New York City police are being issued hand-held devices connected to crime and terrorism databases under a program funded in part by the $8.83 billion legal settlement with France's largest bank.
The department will equip 6,000 squad cars with break- resistant tablets that will eventually be able to scan for fingerprints, and each officer will receive a smartphone. The moves are part of a $160 million program paid for in part from the settlement with Paris-based BNP Paribas SA, which this year pleaded guilty to violating U.S. anti-terrorism sanctions.
For the first time, all of the department's 50,000 employees will be given e-mail addresses, allowing Commissioner William Bratton to communicate instantly with the entire force, city officials said today at a news briefing in Manhattan.
The mobile devices will be "transformational to this department" when they are deployed next year, Bratton said, comparing their impact to Compstat, the computerization of real- time crime data that he credited with starting a trend in which felonies have been reduced by 75 percent since 1993.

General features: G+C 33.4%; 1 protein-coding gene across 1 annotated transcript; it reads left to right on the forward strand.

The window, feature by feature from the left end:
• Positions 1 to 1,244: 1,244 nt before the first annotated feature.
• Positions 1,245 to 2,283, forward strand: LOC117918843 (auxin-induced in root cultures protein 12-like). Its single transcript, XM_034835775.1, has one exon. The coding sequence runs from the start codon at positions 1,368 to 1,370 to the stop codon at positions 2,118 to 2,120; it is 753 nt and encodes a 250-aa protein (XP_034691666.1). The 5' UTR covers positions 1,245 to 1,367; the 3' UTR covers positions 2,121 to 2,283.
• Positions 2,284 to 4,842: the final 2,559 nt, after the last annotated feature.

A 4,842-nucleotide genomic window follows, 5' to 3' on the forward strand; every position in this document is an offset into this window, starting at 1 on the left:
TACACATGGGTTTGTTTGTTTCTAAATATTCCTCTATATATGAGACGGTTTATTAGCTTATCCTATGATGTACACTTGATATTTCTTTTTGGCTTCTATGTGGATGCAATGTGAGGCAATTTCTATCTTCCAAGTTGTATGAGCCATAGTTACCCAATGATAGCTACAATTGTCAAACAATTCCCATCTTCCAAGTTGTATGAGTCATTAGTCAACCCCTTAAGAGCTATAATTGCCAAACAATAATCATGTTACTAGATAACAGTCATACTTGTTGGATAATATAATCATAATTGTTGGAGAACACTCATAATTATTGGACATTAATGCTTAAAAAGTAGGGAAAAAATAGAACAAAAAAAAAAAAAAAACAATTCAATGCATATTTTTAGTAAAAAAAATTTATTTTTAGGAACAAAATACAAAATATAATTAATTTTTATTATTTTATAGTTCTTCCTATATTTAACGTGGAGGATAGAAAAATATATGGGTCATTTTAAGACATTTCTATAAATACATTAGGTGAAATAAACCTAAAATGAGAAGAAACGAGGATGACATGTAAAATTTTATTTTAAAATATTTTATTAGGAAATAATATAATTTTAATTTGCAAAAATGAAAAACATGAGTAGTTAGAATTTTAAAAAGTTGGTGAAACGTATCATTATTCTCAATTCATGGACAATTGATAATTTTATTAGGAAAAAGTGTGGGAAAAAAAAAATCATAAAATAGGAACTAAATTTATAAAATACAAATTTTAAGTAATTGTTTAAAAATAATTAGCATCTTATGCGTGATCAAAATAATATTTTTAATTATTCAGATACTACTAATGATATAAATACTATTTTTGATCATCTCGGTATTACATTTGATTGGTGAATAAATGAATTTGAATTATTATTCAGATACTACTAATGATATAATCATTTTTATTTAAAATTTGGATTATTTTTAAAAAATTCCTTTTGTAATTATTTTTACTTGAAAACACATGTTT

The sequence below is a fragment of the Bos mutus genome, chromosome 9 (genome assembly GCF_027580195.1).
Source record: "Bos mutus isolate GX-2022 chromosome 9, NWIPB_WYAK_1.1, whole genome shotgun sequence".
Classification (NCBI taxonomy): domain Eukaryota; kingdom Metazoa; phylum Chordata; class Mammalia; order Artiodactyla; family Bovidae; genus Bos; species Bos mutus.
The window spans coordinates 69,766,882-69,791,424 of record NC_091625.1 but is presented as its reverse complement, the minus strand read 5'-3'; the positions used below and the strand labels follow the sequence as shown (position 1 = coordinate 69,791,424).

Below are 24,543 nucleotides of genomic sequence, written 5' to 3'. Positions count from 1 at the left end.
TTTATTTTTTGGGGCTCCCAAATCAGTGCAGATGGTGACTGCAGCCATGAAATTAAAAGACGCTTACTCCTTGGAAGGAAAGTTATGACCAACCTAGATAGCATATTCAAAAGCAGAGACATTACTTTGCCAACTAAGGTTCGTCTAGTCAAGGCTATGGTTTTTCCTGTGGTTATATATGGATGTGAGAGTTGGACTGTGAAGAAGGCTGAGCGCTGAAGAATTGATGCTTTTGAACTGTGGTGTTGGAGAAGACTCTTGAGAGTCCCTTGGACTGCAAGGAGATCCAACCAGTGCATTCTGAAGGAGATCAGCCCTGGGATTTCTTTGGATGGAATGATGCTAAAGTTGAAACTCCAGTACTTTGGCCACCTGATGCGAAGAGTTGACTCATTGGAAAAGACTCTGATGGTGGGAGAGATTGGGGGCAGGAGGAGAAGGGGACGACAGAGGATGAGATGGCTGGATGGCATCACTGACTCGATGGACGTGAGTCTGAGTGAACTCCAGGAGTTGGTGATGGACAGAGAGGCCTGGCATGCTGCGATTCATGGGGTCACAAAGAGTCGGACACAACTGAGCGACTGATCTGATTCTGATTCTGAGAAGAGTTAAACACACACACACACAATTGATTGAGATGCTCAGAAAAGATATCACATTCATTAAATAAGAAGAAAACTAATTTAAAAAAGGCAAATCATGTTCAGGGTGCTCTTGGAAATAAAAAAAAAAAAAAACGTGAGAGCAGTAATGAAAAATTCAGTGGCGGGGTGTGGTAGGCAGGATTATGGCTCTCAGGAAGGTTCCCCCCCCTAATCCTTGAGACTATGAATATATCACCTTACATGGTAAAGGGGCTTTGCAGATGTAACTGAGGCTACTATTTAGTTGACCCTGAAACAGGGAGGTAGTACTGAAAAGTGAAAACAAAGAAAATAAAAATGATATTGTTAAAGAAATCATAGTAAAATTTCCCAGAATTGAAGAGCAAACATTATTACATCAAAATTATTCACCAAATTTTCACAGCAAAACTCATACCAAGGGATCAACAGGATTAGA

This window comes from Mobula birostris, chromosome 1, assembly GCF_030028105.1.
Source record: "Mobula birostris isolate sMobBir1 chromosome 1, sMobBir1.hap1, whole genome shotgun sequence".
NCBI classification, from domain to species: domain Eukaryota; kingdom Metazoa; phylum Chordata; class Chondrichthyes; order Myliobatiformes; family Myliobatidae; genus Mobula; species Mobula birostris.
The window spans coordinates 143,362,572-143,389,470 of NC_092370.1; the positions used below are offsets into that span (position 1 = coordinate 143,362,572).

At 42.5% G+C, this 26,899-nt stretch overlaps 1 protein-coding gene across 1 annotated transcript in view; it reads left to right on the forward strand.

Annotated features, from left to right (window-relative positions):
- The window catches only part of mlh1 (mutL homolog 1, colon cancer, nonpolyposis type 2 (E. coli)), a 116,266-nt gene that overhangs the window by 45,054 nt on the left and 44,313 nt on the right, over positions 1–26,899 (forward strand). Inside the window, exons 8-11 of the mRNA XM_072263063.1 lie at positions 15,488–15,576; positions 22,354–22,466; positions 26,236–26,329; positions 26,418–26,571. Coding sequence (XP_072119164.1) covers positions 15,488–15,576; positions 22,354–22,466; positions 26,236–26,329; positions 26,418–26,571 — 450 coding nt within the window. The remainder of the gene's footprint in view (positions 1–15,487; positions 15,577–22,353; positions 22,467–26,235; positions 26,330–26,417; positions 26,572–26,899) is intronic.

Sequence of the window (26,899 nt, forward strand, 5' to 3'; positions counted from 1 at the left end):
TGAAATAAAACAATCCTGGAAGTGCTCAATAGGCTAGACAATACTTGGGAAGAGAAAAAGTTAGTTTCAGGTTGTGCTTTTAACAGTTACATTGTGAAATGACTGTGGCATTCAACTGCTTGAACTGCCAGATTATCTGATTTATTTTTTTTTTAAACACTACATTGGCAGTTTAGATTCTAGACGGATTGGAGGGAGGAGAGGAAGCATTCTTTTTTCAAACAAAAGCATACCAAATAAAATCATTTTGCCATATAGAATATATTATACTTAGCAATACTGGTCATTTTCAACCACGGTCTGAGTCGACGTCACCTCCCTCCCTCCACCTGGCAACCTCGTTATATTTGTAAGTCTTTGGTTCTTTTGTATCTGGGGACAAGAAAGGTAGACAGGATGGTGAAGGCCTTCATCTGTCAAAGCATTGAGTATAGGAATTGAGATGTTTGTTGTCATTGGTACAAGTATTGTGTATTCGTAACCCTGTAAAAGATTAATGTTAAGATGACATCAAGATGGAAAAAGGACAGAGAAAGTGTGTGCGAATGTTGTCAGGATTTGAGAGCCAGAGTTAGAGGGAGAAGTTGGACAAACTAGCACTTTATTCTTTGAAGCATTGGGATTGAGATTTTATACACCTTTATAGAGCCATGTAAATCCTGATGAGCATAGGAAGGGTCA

"This technology funding will significantly help to advance the NYPD's move into 21st century policing," Bratton told reporters at the briefing, where he was joined by Mayor Bill de Blasio and Manhattan District Attorney Cyrus Vance Jr.
Tablet-equipped squad cars mean that officers would no longer have to transport a detainee to the precinct to determine whether the individual has a criminal history. Before entering a building, an officer can learn who inside owns a registered gun or has been arrested, Bratton said.
Wanted posters and missing-persons reports could be sent to all patrols instantly, enhancing opportunities for identification or rescue, he said.
Vance's office provided $90 million of the cost of the devices, part of $440 million allocated to it as part of the BNP settlement. The bank paid the money to the city, state and federal governments after admitting that it handled transactions with Sudanese, Iranian and Cuban clients, violating federal laws barring transactions with countries identified as participating in state-sponsored terrorism.
The remaining $70 million will come out of the city's $75 billion annual budget enhanced by its share of forfeiture funds, de Blasio said. The city and state of New York each shared a portion of the settlement, with the federal government receiving half.